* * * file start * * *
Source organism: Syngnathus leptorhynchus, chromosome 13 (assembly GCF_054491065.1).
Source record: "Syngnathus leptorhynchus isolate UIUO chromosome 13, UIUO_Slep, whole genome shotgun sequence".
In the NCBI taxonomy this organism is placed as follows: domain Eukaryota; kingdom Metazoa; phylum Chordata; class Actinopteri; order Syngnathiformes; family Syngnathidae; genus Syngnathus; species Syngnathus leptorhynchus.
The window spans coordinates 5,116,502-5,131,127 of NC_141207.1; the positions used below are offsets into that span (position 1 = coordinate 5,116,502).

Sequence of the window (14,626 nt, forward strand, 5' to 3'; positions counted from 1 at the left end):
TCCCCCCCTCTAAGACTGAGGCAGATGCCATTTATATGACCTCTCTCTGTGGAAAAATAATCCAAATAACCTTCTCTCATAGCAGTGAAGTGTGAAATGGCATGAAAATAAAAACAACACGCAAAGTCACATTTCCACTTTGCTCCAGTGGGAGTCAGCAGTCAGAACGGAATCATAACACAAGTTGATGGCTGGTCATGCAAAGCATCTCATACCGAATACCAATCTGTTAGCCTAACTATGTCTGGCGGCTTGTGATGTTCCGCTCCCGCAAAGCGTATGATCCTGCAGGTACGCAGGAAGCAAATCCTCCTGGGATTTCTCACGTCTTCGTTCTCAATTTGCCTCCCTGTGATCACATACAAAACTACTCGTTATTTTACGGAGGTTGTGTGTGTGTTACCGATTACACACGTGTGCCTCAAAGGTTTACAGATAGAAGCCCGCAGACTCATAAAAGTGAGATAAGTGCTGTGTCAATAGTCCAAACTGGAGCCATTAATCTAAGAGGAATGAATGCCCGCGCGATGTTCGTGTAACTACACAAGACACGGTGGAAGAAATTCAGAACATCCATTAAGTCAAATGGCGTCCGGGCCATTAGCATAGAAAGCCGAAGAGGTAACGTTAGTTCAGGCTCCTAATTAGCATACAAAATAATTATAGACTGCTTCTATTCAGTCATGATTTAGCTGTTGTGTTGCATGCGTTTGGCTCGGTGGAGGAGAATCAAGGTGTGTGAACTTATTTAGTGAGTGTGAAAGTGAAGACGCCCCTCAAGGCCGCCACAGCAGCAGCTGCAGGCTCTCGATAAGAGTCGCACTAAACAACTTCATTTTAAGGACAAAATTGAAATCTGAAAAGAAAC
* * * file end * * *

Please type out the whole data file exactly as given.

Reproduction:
Source organism: Syngnathus leptorhynchus, chromosome 13 (assembly GCF_054491065.1).
Source record: "Syngnathus leptorhynchus isolate UIUO chromosome 13, UIUO_Slep, whole genome shotgun sequence".
In the NCBI taxonomy this organism is placed as follows: domain Eukaryota; kingdom Metazoa; phylum Chordata; class Actinopteri; order Syngnathiformes; family Syngnathidae; genus Syngnathus; species Syngnathus leptorhynchus.
The window spans coordinates 5,116,502-5,131,127 of NC_141207.1; the positions used below are offsets into that span (position 1 = coordinate 5,116,502).

Sequence of the window (14,626 nt, forward strand, 5' to 3'; positions counted from 1 at the left end):
TCCCCCCCTCTAAGACTGAGGCAGATGCCATTTATATGACCTCTCTCTGTGGAAAAATAATCCAAATAACCTTCTCTCATAGCAGTGAAGTGTGAAATGGCATGAAAATAAAAACAACACGCAAAGTCACATTTCCACTTTGCTCCAGTGGGAGTCAGCAGTCAGAACGGAATCATAACACAAGTTGATGGCTGGTCATGCAAAGCATCTCATACCGAATACCAATCTGTTAGCCTAACTATGTCTGGCGGCTTGTGATGTTCCGCTCCCGCAAAGCGTATGATCCTGCAGGTACGCAGGAAGCAAATCCTCCTGGGATTTCTCACGTCTTCGTTCTCAATTTGCCTCCCTGTGATCACATACAAAACTACTCGTTATTTTACGGAGGTTGTGTGTGTGTTACCGATTACACACGTGTGCCTCAAAGGTTTACAGATAGAAGCCCGCAGACTCATAAAAGTGAGATAAGTGCTGTGTCAATAGTCCAAACTGGAGCCATTAATCTAAGAGGAATGAATGCCCGCGCGATGTTCGTGTAACTACACAAGACACGGTGGAAGAAATTCAGAACATCCATTAAGTCAAATGGCGTCCGGGCCATTAGCATAGAAAGCCGAAGAGGTAACGTTAGTTCAGGCTCCTAATTAGCATACAAAATAATTATAGACTGCTTCTATTCAGTCATGATTTAGCTGTTGTGTTGCATGCGTTTGGCTCGGTGGAGGAGAATCAAGGTGTGTGAACTTATTTAGTGAGTGTGAAAGTGAAGACGCCCCTCAAGGCCGCCACAGCAGCAGCTGCAGGCTCTCGATAAGAGTCGCACTAAACAACTTCATTTTAAGGACAAAATTGAAATCTGAAAAGAAAC